The following is the article as it originally appeared in the September 8th issue of the UCC Express:
“The College of SEFS have introduced a new module for all incoming Post-Graduate students that means that they will have to do 50 hours of unpaid teaching before being paid for their work. The module, titled “PG6026 – Teaching and Demonstrating Skills for College of Science, Engineering and Food Science (SEFS) Postgraduate Students,” means that work done by post-grads through teaching & demonstrating in labs will go unpaid, which was not the case before. For most post-grads, the money earned by demonstrating is their main (if not only) source of income. While individual departments have said that students not in receipt of a grant or other funding can make arrangements with their supervisors to retain this source of funds, it is still a crucial support for many students. Looking at various different departments in SEFS we discovered that while it depended on the individual department, for most of them it would take anywhere up to a semester to complete the 50 hours of work, costing the students anywhere from €800-€1,100.
We spoke to one current post-grad student from the College SEFS (who asked to remain unnamed) who felt that this new measure was unfair, as students are already expected to perform unpaid tasks associated with teaching & demonstrating (preparation for labs, grading of papers etc.), and coupled with other unpaid work done, like supervising the FYPs of undergraduate students, can lead to incredible amounts of stress and can distract from their own course, thus elongating the time spent doing their post-grad course. The student we spoke to also questioned the point of the module itself, as they felt only those looking for careers in academia would benefit from learning how to teach, and even then, those doing postgraduate courses are individuals with qualifications, and before the introduction of this module have been teaching for years without it. This writer attempted to contact members of staff from the College of Science, Engineering and Food Science, but were unable to get a response to these concerns before we went to print.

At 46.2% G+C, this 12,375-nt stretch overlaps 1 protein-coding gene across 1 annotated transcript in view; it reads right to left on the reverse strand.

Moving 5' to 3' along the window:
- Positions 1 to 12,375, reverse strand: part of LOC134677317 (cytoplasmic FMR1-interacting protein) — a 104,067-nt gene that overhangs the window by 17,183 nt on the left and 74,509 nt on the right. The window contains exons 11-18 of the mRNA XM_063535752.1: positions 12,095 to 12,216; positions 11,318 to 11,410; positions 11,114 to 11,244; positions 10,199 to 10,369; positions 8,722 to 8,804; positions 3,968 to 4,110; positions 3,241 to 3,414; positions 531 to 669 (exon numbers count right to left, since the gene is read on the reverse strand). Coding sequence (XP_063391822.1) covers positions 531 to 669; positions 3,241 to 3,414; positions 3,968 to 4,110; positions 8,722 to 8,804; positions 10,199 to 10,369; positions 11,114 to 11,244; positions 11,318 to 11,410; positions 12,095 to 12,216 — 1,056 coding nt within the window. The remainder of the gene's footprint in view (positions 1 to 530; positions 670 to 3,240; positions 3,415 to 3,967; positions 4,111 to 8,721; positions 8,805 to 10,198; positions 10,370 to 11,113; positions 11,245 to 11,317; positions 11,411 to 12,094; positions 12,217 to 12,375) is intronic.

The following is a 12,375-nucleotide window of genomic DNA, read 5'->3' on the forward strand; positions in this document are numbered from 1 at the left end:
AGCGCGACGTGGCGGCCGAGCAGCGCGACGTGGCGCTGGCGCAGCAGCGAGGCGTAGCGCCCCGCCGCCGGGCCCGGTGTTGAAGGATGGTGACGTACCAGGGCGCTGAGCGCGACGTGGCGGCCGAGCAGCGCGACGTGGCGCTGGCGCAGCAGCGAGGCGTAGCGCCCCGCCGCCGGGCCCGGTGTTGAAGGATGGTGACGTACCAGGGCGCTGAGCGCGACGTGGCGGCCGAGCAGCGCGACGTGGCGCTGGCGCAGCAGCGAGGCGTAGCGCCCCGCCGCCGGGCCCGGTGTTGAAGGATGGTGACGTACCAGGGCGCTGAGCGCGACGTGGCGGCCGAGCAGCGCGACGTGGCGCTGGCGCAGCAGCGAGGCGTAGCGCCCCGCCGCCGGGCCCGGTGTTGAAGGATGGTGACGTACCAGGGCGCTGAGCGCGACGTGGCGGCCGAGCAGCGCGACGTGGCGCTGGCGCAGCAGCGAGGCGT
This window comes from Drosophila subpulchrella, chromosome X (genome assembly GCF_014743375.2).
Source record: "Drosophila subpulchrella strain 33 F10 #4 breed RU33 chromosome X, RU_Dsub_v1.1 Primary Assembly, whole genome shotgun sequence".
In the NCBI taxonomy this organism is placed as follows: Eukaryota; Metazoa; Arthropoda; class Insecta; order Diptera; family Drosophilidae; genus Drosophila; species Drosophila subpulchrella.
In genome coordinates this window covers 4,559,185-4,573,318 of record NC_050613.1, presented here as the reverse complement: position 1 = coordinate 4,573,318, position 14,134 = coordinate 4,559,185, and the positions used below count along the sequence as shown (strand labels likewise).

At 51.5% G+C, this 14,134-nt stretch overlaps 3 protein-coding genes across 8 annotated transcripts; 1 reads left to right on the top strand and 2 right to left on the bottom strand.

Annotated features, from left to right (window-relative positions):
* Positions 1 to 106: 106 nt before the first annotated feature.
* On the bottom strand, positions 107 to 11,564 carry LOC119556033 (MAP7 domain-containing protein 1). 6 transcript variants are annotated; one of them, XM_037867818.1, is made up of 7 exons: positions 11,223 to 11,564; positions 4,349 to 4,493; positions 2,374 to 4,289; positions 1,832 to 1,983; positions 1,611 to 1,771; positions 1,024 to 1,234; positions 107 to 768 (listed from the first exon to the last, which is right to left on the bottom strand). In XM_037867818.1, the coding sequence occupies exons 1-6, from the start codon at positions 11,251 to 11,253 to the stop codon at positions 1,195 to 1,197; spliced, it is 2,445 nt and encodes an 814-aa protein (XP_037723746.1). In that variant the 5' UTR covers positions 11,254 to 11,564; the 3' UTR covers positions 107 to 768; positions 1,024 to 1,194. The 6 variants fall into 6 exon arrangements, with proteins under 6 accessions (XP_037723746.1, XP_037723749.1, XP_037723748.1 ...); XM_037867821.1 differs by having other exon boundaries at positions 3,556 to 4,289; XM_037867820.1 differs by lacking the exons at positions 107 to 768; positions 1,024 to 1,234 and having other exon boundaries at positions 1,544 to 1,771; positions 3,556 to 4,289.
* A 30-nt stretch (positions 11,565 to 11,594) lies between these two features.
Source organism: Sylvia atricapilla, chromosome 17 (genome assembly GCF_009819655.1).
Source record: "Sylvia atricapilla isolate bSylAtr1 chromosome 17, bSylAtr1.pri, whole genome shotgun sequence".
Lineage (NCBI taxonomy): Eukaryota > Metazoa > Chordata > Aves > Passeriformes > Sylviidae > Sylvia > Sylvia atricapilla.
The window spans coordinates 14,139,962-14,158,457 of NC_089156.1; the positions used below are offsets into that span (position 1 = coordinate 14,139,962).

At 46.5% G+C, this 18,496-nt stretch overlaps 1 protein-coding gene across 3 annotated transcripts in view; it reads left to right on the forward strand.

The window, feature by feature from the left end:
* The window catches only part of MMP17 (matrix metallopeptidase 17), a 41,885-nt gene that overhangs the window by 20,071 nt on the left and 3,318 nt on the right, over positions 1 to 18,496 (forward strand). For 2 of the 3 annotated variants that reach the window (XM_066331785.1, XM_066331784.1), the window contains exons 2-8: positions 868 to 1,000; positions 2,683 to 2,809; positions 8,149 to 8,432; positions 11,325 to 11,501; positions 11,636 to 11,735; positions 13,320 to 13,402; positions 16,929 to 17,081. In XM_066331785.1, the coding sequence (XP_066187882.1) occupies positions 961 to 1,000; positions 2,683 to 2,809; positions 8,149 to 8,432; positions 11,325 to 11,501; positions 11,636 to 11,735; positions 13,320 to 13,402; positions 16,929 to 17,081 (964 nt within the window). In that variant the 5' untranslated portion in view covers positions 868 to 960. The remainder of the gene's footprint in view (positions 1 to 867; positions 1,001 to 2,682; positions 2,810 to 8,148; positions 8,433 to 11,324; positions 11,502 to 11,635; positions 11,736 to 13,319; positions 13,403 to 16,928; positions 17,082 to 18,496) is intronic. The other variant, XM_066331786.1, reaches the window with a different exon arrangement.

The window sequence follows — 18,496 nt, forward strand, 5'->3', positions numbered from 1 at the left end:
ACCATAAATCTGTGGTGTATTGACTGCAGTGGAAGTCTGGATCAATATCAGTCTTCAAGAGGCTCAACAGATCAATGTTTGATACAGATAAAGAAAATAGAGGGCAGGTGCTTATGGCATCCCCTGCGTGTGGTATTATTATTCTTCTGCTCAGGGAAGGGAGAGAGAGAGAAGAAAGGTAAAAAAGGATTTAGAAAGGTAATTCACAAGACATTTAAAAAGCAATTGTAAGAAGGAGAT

The student we spoke to was also dissatisfied with the response of the Students’ Union to this issue. “Due to the nature of postgraduate courses, postgrads are hard to mobilise. The Students’ Union seems to have done nothing about this, or at the very least seem to know nothing about this.“ This writer attempted to contact Joe Kennedy (SU Education Officer) & Billy McCarthy (SEFS Rep) but were unable to get a comment before this article went to print. The Students’ Union does have a Postgraduate Representative, Patrick Collins, who sits on its executive and the University Governing Body, but according to the current SU Constitution it is also supposed to have individual College Postgraduate Representatives and indeed a Postgraduate Student Council, neither of which at the time of writing they have.”
Following the publication of this article, we received a comment from the UCC Students’ Union Education Officer Joe Kennedy:
“It’s an unfortunate example of further cost-saving measures within the University which ultimately stem from reductions in exchequer funding. Postgrads have certainly suffered over the past few years with the removal of grants and increased fees. If any students do find themselves struggling with money issues they can contact the SU Welfare Officer or the Student Budgetary Advisor.”